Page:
It’s hard. In the middle of every book I always have a moment where I think ‘why don’t I try and write something simpler next time?’ but ultimately I want to write books that I haven’t read before and that means trying to break away a little from the genre conventions. Some readers respond to that, others slam me for it. I’ve already had early reviews for Solomon saying they’re not sure what audience it’s aimed at because it contains a variety of different genre elements. For me that’s the point. I don’t see the benefit of staying inside the lines. Thriller readers are very sophisticated. They know the rules as well as we writers do. As a reader myself I like to be surprised and not know instinctively where something is going. So as a writer that’s what I try and do.
Having said that your other point is always first and foremost in my mind. I never try and lose pace at the expense of complexity or genre blurring. Each book goes through several drafts and each one is all about paring the story down until every storyline and every character is well-balanced, always developing, and always moving forward. Thrillers are like sharks, if they stop moving forward they die. I always spend a lot of time on the characters, all of them, not just the heroes. I think you need to care about everyone and everyone needs to feel real otherwise they’re not engaging. There’s an old joke about actors that if you asked someone playing a courtier in ‘Hamlet’ what the play was about they’d say ‘It’s about this courtier’. I think there’s some wisdom in that so I write each character as if the whole book is about them. Everyone has a yesterday and, hopefully, a tomorrow, even if they appear on just one page.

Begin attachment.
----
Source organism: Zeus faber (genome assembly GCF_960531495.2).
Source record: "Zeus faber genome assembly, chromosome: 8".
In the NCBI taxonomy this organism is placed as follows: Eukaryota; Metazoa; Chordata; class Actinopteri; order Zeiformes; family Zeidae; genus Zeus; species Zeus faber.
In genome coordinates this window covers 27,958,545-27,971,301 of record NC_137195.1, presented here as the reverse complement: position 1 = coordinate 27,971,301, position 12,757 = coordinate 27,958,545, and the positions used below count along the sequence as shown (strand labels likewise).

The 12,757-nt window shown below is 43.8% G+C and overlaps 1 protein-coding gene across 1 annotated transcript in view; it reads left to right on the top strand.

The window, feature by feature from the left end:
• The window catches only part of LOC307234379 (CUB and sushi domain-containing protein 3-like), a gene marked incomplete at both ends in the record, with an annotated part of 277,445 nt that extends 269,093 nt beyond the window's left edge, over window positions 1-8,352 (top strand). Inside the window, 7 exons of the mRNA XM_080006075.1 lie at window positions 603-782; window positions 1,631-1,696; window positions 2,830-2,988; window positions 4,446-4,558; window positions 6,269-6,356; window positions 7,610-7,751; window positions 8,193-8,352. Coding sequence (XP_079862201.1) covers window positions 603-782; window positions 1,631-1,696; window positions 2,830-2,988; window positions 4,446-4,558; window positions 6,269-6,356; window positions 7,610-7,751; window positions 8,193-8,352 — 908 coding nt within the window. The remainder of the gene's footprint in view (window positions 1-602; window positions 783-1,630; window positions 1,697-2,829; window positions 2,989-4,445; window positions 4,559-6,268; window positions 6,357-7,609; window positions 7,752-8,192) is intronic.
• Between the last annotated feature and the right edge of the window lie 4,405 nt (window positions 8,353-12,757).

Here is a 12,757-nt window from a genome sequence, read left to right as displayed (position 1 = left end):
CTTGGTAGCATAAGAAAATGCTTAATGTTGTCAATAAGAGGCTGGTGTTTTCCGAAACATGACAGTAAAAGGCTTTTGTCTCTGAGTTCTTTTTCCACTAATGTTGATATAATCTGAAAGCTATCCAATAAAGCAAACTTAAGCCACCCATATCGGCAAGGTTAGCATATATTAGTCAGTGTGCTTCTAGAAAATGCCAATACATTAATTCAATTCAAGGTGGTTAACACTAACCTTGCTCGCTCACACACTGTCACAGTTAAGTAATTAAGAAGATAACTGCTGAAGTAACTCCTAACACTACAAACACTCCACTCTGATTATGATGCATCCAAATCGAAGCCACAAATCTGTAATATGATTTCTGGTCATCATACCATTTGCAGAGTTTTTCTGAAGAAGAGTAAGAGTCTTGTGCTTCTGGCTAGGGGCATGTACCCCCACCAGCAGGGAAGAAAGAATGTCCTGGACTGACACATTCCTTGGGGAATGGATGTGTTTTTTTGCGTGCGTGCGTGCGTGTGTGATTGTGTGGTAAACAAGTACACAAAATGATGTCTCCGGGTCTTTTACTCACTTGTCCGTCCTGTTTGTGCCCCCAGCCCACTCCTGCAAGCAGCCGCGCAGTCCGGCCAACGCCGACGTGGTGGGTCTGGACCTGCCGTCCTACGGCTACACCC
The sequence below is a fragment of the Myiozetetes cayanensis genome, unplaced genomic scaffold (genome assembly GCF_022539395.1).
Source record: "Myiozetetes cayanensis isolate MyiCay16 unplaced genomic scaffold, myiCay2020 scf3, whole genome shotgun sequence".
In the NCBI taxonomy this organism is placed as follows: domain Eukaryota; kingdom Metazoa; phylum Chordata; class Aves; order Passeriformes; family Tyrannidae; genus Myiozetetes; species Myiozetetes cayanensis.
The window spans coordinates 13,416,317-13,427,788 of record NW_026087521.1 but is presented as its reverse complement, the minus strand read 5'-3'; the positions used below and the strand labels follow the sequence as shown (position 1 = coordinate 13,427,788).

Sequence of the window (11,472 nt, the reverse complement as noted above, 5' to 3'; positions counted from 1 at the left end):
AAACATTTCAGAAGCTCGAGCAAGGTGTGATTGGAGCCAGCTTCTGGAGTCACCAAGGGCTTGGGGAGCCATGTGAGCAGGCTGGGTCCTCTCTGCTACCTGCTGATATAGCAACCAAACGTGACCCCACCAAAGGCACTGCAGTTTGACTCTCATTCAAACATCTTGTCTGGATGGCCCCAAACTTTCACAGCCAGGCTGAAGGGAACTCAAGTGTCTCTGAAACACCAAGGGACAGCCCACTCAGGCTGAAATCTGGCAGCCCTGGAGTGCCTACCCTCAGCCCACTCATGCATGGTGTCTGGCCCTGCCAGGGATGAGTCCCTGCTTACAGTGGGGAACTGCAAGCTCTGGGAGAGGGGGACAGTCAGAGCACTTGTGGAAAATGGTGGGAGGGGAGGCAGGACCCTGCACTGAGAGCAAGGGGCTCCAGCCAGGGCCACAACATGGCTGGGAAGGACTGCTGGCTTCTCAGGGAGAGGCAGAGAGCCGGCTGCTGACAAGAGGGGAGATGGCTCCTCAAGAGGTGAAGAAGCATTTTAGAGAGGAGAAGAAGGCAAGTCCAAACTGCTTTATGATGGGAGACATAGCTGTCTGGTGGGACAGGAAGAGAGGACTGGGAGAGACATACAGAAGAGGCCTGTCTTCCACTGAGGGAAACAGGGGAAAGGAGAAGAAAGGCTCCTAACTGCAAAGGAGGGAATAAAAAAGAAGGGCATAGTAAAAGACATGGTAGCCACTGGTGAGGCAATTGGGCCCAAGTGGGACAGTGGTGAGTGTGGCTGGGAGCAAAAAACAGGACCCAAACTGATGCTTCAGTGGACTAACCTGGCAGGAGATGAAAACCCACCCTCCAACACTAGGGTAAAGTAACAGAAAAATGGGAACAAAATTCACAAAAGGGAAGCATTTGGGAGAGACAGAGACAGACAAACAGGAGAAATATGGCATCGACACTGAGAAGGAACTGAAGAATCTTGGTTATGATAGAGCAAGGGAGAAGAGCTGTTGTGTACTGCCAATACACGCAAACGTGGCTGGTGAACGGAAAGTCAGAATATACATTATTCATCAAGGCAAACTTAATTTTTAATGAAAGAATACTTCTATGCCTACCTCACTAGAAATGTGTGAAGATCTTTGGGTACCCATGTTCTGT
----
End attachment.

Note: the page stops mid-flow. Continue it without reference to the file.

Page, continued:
Are you allowed to give any clues about the next step in the Solomon Creed saga?
Probably not but I will anyway. In the first book Solomon knows nothing about himself. He only knows his name because it’s stitched into the label of his tailor-made suit jacket. At the end of the first book he has learned some things about himself but not enough. He figures the tailor who made his jacket must have measured him to make the suit so must know more about who he is. So he goes to France in search of him and finds more murder, mystery, and a shadowy legacy of the Nazi occupation.
Any writing habits or foibles?
I use my kids as a timing device. I drop them off at school then go and sit in a cafe and work until it’s time to pick them up again. I also try and write 1,000 words a day. These two things combined help focus the mind.
When not writing what kind of novels do you enjoy reading – and have there been any stand out reads for you this year so far?